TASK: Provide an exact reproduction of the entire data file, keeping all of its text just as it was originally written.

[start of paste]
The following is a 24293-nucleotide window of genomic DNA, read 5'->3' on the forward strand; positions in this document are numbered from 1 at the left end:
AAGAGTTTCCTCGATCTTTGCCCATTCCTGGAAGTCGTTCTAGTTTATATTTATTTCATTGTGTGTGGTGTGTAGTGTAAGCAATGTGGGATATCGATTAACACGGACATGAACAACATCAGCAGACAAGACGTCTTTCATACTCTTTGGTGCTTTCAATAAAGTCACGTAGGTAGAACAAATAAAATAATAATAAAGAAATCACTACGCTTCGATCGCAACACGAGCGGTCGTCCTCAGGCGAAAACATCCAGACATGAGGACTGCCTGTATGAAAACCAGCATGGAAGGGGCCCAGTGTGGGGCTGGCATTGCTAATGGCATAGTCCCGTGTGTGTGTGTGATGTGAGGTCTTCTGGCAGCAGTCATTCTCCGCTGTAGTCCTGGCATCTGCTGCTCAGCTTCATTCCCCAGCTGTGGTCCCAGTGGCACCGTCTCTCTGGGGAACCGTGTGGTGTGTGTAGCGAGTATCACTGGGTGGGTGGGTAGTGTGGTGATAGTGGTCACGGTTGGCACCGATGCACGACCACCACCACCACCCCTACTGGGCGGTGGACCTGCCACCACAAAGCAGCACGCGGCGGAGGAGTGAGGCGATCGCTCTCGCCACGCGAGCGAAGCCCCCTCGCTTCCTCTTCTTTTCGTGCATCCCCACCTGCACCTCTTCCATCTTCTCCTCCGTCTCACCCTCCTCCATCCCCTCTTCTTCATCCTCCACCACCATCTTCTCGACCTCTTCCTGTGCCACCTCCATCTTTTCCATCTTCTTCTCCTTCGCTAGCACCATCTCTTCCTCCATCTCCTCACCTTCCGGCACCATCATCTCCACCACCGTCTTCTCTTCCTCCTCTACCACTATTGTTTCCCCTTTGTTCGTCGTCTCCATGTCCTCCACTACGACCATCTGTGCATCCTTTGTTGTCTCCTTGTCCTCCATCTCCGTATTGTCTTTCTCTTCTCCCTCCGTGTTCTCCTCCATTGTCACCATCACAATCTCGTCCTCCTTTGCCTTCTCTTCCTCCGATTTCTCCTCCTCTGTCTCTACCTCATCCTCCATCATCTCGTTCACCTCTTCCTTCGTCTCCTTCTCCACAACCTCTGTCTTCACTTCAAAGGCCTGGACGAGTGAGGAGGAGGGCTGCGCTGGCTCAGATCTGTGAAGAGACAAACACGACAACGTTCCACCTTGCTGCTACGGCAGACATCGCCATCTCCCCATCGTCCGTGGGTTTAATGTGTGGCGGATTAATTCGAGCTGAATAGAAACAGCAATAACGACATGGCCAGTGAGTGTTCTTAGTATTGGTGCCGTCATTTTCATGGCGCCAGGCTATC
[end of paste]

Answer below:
The following is a 24293-nucleotide window of genomic DNA, read 5'->3' on the forward strand; positions in this document are numbered from 1 at the left end:
AAGAGTTTCCTCGATCTTTGCCCATTCCTGGAAGTCGTTCTAGTTTATATTTATTTCATTGTGTGTGGTGTGTAGTGTAAGCAATGTGGGATATCGATTAACACGGACATGAACAACATCAGCAGACAAGACGTCTTTCATACTCTTTGGTGCTTTCAATAAAGTCACGTAGGTAGAACAAATAAAATAATAATAAAGAAATCACTACGCTTCGATCGCAACACGAGCGGTCGTCCTCAGGCGAAAACATCCAGACATGAGGACTGCCTGTATGAAAACCAGCATGGAAGGGGCCCAGTGTGGGGCTGGCATTGCTAATGGCATAGTCCCGTGTGTGTGTGTGATGTGAGGTCTTCTGGCAGCAGTCATTCTCCGCTGTAGTCCTGGCATCTGCTGCTCAGCTTCATTCCCCAGCTGTGGTCCCAGTGGCACCGTCTCTCTGGGGAACCGTGTGGTGTGTGTAGCGAGTATCACTGGGTGGGTGGGTAGTGTGGTGATAGTGGTCACGGTTGGCACCGATGCACGACCACCACCACCACCCCTACTGGGCGGTGGACCTGCCACCACAAAGCAGCACGCGGCGGAGGAGTGAGGCGATCGCTCTCGCCACGCGAGCGAAGCCCCCTCGCTTCCTCTTCTTTTCGTGCATCCCCACCTGCACCTCTTCCATCTTCTCCTCCGTCTCACCCTCCTCCATCCCCTCTTCTTCATCCTCCACCACCATCTTCTCGACCTCTTCCTGTGCCACCTCCATCTTTTCCATCTTCTTCTCCTTCGCTAGCACCATCTCTTCCTCCATCTCCTCACCTTCCGGCACCATCATCTCCACCACCGTCTTCTCTTCCTCCTCTACCACTATTGTTTCCCCTTTGTTCGTCGTCTCCATGTCCTCCACTACGACCATCTGTGCATCCTTTGTTGTCTCCTTGTCCTCCATCTCCGTATTGTCTTTCTCTTCTCCCTCCGTGTTCTCCTCCATTGTCACCATCACAATCTCGTCCTCCTTTGCCTTCTCTTCCTCCGATTTCTCCTCCTCTGTCTCTACCTCATCCTCCATCATCTCGTTCACCTCTTCCTTCGTCTCCTTCTCCACAACCTCTGTCTTCACTTCAAAGGCCTGGACGAGTGAGGAGGAGGGCTGCGCTGGCTCAGATCTGTGAAGAGACAAACACGACAACGTTCCACCTTGCTGCTACGGCAGACATCGCCATCTCCCCATCGTCCGTGGGTTTAATGTGTGGCGGATTAATTCGAGCTGAATAGAAACAGCAATAACGACATGGCCAGTGAGTGTTCTTAGTATTGGTGCCGTCATTTTCATGGCGCCAGGCTATC